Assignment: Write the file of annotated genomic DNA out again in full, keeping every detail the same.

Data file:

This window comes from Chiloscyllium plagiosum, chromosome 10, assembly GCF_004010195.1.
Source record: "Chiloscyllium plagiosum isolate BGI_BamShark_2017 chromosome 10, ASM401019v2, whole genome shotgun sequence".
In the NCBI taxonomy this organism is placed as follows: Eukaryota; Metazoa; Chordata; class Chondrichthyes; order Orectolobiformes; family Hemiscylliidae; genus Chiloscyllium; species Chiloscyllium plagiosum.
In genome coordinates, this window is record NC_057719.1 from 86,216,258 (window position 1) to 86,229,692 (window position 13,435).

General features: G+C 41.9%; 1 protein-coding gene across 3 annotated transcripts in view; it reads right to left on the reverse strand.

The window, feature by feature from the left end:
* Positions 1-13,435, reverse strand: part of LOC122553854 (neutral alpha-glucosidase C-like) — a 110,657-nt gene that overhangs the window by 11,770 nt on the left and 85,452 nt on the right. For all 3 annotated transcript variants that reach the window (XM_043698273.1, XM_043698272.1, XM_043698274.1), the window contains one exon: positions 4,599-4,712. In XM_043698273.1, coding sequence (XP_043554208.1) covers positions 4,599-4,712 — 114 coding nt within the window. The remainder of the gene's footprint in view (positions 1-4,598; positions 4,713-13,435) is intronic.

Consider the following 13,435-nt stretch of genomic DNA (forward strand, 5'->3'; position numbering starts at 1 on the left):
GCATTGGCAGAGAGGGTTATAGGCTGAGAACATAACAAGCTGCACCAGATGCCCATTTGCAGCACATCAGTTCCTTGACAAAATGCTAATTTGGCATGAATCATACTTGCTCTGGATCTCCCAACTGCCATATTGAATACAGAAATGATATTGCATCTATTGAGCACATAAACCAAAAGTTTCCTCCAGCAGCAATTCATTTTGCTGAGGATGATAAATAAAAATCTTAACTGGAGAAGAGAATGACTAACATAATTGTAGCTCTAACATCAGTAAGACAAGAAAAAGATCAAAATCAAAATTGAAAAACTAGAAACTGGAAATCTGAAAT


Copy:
This window comes from Chiloscyllium plagiosum, chromosome 10, assembly GCF_004010195.1.
Source record: "Chiloscyllium plagiosum isolate BGI_BamShark_2017 chromosome 10, ASM401019v2, whole genome shotgun sequence".
In the NCBI taxonomy this organism is placed as follows: Eukaryota; Metazoa; Chordata; class Chondrichthyes; order Orectolobiformes; family Hemiscylliidae; genus Chiloscyllium; species Chiloscyllium plagiosum.
In genome coordinates, this window is record NC_057719.1 from 86,216,258 (window position 1) to 86,229,692 (window position 13,435).

General features: G+C 41.9%; 1 protein-coding gene across 3 annotated transcripts in view; it reads right to left on the reverse strand.

The window, feature by feature from the left end:
* Positions 1-13,435, reverse strand: part of LOC122553854 (neutral alpha-glucosidase C-like) — a 110,657-nt gene that overhangs the window by 11,770 nt on the left and 85,452 nt on the right. For all 3 annotated transcript variants that reach the window (XM_043698273.1, XM_043698272.1, XM_043698274.1), the window contains one exon: positions 4,599-4,712. In XM_043698273.1, coding sequence (XP_043554208.1) covers positions 4,599-4,712 — 114 coding nt within the window. The remainder of the gene's footprint in view (positions 1-4,598; positions 4,713-13,435) is intronic.

Consider the following 13,435-nt stretch of genomic DNA (forward strand, 5'->3'; position numbering starts at 1 on the left):
GCATTGGCAGAGAGGGTTATAGGCTGAGAACATAACAAGCTGCACCAGATGCCCATTTGCAGCACATCAGTTCCTTGACAAAATGCTAATTTGGCATGAATCATACTTGCTCTGGATCTCCCAACTGCCATATTGAATACAGAAATGATATTGCATCTATTGAGCACATAAACCAAAAGTTTCCTCCAGCAGCAATTCATTTTGCTGAGGATGATAAATAAAAATCTTAACTGGAGAAGAGAATGACTAACATAATTGTAGCTCTAACATCAGTAAGACAAGAAAAAGATCAAAATCAAAATTGAAAAACTAGAAACTGGAAATCTGAAAT